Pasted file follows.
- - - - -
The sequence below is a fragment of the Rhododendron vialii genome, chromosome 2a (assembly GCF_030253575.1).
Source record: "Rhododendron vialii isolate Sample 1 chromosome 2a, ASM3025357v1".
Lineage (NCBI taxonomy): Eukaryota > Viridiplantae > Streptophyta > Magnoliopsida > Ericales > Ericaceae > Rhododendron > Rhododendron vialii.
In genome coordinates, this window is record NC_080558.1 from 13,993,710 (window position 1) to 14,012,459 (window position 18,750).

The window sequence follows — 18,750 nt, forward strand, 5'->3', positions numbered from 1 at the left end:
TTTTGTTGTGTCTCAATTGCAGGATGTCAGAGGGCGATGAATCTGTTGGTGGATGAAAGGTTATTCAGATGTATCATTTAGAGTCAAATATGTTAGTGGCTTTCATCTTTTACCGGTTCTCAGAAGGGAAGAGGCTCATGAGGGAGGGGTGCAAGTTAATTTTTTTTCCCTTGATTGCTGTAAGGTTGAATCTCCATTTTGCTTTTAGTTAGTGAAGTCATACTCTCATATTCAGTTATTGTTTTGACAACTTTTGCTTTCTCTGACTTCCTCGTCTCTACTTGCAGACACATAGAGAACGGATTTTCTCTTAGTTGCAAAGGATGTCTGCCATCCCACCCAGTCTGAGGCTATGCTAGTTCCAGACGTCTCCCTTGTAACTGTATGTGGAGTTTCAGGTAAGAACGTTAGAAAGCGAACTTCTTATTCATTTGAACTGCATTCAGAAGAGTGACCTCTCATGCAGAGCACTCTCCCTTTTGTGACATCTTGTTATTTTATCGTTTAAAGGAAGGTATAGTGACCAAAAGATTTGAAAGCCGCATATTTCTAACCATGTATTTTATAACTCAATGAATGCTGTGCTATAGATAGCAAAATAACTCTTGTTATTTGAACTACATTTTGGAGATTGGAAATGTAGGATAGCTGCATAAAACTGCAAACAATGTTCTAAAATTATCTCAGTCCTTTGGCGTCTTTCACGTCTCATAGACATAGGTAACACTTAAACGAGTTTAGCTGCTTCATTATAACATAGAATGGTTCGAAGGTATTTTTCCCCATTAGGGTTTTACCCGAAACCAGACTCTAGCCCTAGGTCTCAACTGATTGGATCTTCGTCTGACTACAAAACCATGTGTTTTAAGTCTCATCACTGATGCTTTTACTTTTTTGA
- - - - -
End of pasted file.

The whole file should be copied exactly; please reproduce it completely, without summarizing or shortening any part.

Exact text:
The sequence below is a fragment of the Rhododendron vialii genome, chromosome 2a (assembly GCF_030253575.1).
Source record: "Rhododendron vialii isolate Sample 1 chromosome 2a, ASM3025357v1".
Lineage (NCBI taxonomy): Eukaryota > Viridiplantae > Streptophyta > Magnoliopsida > Ericales > Ericaceae > Rhododendron > Rhododendron vialii.
In genome coordinates, this window is record NC_080558.1 from 13,993,710 (window position 1) to 14,012,459 (window position 18,750).

The window sequence follows — 18,750 nt, forward strand, 5'->3', positions numbered from 1 at the left end:
TTTTGTTGTGTCTCAATTGCAGGATGTCAGAGGGCGATGAATCTGTTGGTGGATGAAAGGTTATTCAGATGTATCATTTAGAGTCAAATATGTTAGTGGCTTTCATCTTTTACCGGTTCTCAGAAGGGAAGAGGCTCATGAGGGAGGGGTGCAAGTTAATTTTTTTTCCCTTGATTGCTGTAAGGTTGAATCTCCATTTTGCTTTTAGTTAGTGAAGTCATACTCTCATATTCAGTTATTGTTTTGACAACTTTTGCTTTCTCTGACTTCCTCGTCTCTACTTGCAGACACATAGAGAACGGATTTTCTCTTAGTTGCAAAGGATGTCTGCCATCCCACCCAGTCTGAGGCTATGCTAGTTCCAGACGTCTCCCTTGTAACTGTATGTGGAGTTTCAGGTAAGAACGTTAGAAAGCGAACTTCTTATTCATTTGAACTGCATTCAGAAGAGTGACCTCTCATGCAGAGCACTCTCCCTTTTGTGACATCTTGTTATTTTATCGTTTAAAGGAAGGTATAGTGACCAAAAGATTTGAAAGCCGCATATTTCTAACCATGTATTTTATAACTCAATGAATGCTGTGCTATAGATAGCAAAATAACTCTTGTTATTTGAACTACATTTTGGAGATTGGAAATGTAGGATAGCTGCATAAAACTGCAAACAATGTTCTAAAATTATCTCAGTCCTTTGGCGTCTTTCACGTCTCATAGACATAGGTAACACTTAAACGAGTTTAGCTGCTTCATTATAACATAGAATGGTTCGAAGGTATTTTTCCCCATTAGGGTTTTACCCGAAACCAGACTCTAGCCCTAGGTCTCAACTGATTGGATCTTCGTCTGACTACAAAACCATGTGTTTTAAGTCTCATCACTGATGCTTTTACTTTTTTGA